How to get the most out of networking events

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How to get the most out of networking events
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One of the most effective ways to promote your organizing business is to participate in local networking groups. If you’ve shied away from – or stopped attending – networking events because they “didn’t work” for you, I know you’ll benefit from reading these tips from William Reynolds, a self-employed freelance marketing copywriter.

Janet
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Professional organizers, like most business owners, succeed or not based on who they know and how many qualified referrals to prospective clients they can get. Networking offers a fast track to establishing strategic relationships — but only if you use those opportunities for all they’re worth. Here are some tips to boost your networking ROI:

Attend more than one type of event.

Networking experts such as BNI’s Dr. Ivan Misner stress the need to attend a “strong” networking group, a “weak” networking group and a “service-oriented” group. Strong networking groups permit only one member of each profession, charge dues, and maintain strict attendance and referral requirements. Weak networking groups are more casual about their requirements, often charge nothing other than meal fees, and may not even keep a membership roster. Service-based groups are organizations such as the Lions Club or a church group that you join primarily to help your community, with networking as a secondary pursuit. A good mix of these different types of networking groups gives you a diverse base for meeting people, learning what’s happening in your town, and discovering new ways to work together.

Observe etiquette.

For starters, be a listener, not a talker — ask others about their businesses, personal interests, recent networking adventures and so on. Everyone loves a captive audience, so be one! Another thing: Don’t hand someone your business card unless that person has either asked for it or already handed you his own card. It’s the difference between making a polite response and shoving unsolicited information in the person’s face. (In any case, throwing business cards all over the room only wastes the money spent on the cards, since no one has any incentive to keep or remember them without having actually talked to you.) Some of this may sound like obvious good manners, but the fact is that networking has its own “rules of the road” — so make sure you follow them.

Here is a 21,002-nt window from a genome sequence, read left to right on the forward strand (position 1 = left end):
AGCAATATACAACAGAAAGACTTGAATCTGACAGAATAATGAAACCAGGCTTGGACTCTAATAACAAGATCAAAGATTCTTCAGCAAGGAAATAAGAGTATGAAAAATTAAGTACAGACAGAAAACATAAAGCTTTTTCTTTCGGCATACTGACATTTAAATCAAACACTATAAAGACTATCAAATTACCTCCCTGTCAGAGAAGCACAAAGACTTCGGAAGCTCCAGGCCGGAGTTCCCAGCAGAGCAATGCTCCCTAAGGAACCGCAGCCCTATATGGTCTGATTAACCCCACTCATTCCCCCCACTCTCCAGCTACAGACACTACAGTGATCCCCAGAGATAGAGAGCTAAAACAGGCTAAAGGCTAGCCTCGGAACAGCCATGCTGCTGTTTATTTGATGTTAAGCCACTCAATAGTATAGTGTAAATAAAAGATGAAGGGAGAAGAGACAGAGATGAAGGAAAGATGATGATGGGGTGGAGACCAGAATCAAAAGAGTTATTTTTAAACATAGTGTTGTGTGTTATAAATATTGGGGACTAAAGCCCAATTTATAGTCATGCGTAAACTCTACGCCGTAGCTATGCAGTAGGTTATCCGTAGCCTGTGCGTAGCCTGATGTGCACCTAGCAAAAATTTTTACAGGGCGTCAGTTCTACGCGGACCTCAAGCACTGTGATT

A business card is NOT a relationship.
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Stay sober.

Mixers, happy hours and holiday parties are ideal networking opportunities. Something about the availability of judiciously-consumed alcohol loosens people’s tongues and inspires friendly chat. But there’s a big difference between sipping your Bacardi Cuba Libre with care and downing so many drinks that you lose count (and you’ll be lucky if that’s all you lose). Drunkenness is not a quality most businesspeople seek in a future project collaborator, contractor or referral partner. Keep your head so that you can recall those productive conversations with crystal clarity — because you’ll want to follow up on them later.

Enjoy in moderation.
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Choose events that suit your personality type.

Shy people may feel overwhelmed by a massive networking mega-event, while natural extroverts may actually be more comfortable than they would in intimate gatherings. If you feel uncomfortable in your surroundings, you’ll communicate that discomfort to others. Think about how you run your organizing business — do you like taking center stage in your interactions with clients, or do you prefer to quietly delegate? Let your personality be your guide, and you’re sure to find plenty of networking opportunities that fit into your comfort zone.

The best way to learn about networking, for better and for worse, is to dive into it. Gain all the helpful advice you can, plan your next networking foray, and go to it. Good luck!

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William Reynolds has helped business make themselves more memorable since 1997. William specializes in website content, ghost-blogging, print marketing content and audio/video scripts.

Gravatar mystery man

William Reynolds has helped business make themselves more memorable since 1997. William specializes in website content, ghost-blogging, print marketing content and audio/video scripts.

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